{Gold flower}, a composite plant with dry and persistent yellow radiating involucral scales, the {Helichrysum St[oe]chas} of Southern Europe. There are many South African species of the same genus.

{Gold foil}, thin sheets of gold, as used by dentists and others. See {Gold leaf}.

{Gold knobs} or {Gold knoppes} (Bot.), buttercups.

{Gold lace}, a kind of lace, made of gold thread.

{Gold latten}, a thin plate of gold or gilded metal.

{Gold leaf}, gold beaten into a film of extreme thinness, and used for gilding, etc. It is much thinner than gold foil.

{Gold lode} (Mining), a gold vein.

{Gold mine}, a place where gold is obtained by mining operations, as distinguished from diggings, where it is extracted by washing. Cf. {Gold diggings} (above).

{Gold nugget}, a lump of gold as found in gold mining or digging; -- called also a {pepito}.

{Gold paint}. See {Gold shell}.

{Gold pheasant}, or {Golden pheasant}. (Zo["o]l.) See under {Pheasant}.

{Gold plate}, a general name for vessels, dishes, cups, spoons, etc., made of gold.

{Mosaic gold}. See under {Mosaic}. [1913 Webster]

The Collaborative International Dictionary of English. 2000.

Look at other dictionaries:

  • gold mine — Mine Mine, n. [F., fr. LL. mina. See {Mine}, v. i.] [1913 Webster] 1. A subterranean cavity or passage; especially: (a) A pit or excavation in the earth, from which metallic ores, precious stones, coal, or other mineral substances are taken by… …   The Collaborative International Dictionary of English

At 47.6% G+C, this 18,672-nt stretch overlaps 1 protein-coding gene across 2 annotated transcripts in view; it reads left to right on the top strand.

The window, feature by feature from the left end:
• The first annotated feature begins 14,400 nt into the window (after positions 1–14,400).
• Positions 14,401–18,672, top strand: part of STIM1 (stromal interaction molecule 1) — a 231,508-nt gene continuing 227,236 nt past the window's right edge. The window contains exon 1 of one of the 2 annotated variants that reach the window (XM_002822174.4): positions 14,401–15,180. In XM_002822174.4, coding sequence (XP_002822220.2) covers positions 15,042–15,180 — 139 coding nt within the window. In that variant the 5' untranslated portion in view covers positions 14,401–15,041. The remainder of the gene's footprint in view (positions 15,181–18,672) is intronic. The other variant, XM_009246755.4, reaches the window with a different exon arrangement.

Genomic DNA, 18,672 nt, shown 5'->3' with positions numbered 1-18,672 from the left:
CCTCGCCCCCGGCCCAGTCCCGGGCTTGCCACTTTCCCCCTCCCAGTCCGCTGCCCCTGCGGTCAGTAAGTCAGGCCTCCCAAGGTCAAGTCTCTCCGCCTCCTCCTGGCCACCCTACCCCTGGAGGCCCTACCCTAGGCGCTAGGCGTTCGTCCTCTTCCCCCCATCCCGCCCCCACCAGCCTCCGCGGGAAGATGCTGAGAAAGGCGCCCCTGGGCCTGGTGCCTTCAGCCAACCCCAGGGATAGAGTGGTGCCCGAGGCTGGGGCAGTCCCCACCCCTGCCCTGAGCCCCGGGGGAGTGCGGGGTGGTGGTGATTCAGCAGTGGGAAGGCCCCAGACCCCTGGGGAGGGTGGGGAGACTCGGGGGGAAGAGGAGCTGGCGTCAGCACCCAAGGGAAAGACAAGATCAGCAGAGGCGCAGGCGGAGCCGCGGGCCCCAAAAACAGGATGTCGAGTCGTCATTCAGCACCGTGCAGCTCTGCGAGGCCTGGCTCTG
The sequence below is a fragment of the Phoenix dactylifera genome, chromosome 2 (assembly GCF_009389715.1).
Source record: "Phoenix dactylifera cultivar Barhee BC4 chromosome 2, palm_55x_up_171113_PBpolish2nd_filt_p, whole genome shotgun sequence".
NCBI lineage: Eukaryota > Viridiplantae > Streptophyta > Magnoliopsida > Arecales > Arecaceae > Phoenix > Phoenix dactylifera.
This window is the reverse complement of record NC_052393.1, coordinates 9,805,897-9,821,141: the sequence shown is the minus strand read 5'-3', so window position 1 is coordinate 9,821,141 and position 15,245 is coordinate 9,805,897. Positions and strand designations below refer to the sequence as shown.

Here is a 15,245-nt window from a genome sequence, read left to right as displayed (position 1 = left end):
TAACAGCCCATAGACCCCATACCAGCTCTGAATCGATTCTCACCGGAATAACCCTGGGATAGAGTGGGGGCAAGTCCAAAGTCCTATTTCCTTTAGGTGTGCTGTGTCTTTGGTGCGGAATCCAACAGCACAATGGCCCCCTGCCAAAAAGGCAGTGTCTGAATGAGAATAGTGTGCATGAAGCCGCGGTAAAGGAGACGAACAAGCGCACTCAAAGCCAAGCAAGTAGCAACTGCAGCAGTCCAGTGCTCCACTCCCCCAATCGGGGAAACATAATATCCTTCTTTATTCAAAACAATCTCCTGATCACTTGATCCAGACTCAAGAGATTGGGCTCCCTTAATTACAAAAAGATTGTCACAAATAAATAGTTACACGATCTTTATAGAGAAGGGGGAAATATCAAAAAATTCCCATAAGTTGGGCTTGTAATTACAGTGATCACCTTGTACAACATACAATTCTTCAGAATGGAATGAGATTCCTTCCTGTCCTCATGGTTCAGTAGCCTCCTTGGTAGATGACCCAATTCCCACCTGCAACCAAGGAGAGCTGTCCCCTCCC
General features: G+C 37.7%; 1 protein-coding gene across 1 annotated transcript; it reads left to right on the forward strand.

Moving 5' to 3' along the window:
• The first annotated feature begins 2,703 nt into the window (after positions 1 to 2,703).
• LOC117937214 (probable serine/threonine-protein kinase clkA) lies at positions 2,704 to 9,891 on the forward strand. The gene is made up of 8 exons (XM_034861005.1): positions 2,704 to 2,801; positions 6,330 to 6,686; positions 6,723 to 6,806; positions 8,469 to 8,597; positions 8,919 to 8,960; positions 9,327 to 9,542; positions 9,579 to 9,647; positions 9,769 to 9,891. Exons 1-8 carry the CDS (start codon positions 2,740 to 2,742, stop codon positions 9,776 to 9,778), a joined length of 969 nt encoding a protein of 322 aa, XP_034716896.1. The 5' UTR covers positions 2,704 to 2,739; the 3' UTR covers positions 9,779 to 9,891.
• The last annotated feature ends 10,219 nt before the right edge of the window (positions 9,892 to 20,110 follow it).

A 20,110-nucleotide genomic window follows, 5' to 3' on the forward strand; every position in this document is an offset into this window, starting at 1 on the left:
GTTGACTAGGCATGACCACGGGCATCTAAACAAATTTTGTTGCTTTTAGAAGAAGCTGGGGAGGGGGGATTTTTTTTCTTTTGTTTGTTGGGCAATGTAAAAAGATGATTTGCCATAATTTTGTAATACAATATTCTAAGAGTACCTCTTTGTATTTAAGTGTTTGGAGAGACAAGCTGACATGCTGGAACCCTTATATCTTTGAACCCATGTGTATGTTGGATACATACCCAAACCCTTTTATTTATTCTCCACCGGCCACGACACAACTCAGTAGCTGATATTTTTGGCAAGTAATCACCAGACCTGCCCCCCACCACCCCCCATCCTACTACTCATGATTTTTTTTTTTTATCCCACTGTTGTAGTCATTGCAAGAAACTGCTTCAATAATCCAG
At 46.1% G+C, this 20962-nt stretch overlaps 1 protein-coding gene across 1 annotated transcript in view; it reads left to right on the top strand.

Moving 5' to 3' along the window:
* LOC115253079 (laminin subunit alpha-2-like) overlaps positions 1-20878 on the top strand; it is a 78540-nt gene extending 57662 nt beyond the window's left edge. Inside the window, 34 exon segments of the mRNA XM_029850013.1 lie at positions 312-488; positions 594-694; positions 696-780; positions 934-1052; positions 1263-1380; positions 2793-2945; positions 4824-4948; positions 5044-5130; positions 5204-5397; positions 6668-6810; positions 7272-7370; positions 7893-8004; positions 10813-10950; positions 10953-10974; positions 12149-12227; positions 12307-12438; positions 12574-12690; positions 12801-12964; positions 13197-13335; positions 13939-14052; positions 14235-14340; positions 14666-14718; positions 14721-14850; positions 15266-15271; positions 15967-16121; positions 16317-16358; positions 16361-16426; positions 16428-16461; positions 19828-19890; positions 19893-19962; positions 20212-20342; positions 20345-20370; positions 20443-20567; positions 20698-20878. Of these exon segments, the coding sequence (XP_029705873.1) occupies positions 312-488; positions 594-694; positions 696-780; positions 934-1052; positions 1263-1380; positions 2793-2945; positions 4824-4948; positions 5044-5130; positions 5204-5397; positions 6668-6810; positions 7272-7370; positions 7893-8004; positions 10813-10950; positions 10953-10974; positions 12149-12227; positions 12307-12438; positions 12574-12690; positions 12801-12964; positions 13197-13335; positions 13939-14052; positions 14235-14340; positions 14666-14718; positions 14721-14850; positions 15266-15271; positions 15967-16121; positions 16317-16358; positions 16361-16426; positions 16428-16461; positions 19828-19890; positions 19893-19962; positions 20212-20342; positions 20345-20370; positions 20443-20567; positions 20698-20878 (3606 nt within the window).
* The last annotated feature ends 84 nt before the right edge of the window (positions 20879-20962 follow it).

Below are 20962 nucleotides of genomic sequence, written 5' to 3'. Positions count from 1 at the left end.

• gold-mine — late 15c., from GOLD (Cf. gold) + MINE (Cf. mine) (n.). Figurative use by 1882 …   Etymology dictionary

  • gold mine — gold′ mine n. 1) min a mine yielding gold 2) a source of great wealth or profit 3) a copious source or reserve • Etymology: 1425–75 …   From formal English to slang

  • gold mine — n. 1. a mine from which gold ore is obtained 2. Informal a source of something very valuable or profitable …   English World dictionary

  • gold mine — ► NOUN 1) a place where gold is mined. 2) a source of great wealth or valuable resources …   English terms dictionary

  • gold mine — [n] very profitable venture bonanza, cash cow*, golden goose*, goose that laid the golden egg*, gravy train*, license to print money*, mother lode, source of supply, vein; concepts 334,537,572 …   New thesaurus

  • gold mine — 1. a mine yielding gold. 2. a source of great wealth or profit, or any desirable thing. 3. a copious source or reserve of something required: a gold mine of information about antiques. [1425 75; late ME] * * * …   Universalium

  • gold mine — noun a) A mine for gold ore or metal. South Africa has many goldmines. b) A very profitable economic venture. This oil deposit is a regular gold mine. We make more and more money every year! …   Wiktionary

  • gold mine —  A very profitable opportunity.  ► “While older folks may fret over long term care, life insurance companies are coming to see it as a potential gold mine.” (Euromoney, July 1995, p. 51) …   American business jargon

  • gold mine — noun 1. a good source of something that is desired • Syn: ↑goldmine • Hypernyms: ↑source 2. a mine where gold ore is found • Syn: ↑goldmine • Hypernyms: ↑ …   Useful english dictionary

Share the article and excerpts

Direct link
Do a right-click on the link above
and select “Copy Link”